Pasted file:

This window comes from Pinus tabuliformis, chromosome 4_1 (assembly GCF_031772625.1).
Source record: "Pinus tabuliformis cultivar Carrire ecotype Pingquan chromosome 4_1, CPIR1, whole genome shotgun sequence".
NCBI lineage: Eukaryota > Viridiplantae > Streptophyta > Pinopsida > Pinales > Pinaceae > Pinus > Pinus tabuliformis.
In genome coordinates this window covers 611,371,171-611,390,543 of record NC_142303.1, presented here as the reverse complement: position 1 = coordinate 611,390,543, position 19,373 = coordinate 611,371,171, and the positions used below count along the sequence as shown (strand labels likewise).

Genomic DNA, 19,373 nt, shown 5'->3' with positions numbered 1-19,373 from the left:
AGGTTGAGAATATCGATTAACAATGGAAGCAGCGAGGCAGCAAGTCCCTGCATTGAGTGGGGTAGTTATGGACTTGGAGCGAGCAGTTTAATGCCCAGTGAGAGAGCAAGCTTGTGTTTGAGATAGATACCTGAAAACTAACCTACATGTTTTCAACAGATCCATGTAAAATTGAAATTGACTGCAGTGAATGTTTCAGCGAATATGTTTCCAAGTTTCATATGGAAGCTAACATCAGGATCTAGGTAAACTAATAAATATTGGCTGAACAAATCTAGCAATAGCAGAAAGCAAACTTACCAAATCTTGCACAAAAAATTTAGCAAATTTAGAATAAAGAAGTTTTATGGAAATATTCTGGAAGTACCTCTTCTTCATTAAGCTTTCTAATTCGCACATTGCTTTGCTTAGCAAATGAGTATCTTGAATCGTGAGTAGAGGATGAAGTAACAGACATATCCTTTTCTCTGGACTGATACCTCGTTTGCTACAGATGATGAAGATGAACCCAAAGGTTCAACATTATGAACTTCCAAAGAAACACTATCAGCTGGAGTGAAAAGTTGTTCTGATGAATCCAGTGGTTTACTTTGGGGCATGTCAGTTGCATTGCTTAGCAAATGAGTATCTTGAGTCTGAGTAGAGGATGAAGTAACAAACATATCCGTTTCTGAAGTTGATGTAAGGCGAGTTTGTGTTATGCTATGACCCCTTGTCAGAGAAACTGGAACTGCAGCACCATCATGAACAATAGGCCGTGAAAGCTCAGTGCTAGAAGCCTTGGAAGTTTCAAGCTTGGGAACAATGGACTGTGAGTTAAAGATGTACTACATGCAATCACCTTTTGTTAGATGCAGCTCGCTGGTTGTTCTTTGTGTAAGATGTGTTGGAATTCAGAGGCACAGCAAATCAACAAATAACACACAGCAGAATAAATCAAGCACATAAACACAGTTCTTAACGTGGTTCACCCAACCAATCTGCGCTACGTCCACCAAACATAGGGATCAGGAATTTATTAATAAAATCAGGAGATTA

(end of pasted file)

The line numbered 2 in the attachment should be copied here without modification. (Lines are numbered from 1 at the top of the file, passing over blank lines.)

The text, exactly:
Source record: "Pinus tabuliformis cultivar Carrire ecotype Pingquan chromosome 4_1, CPIR1, whole genome shotgun sequence".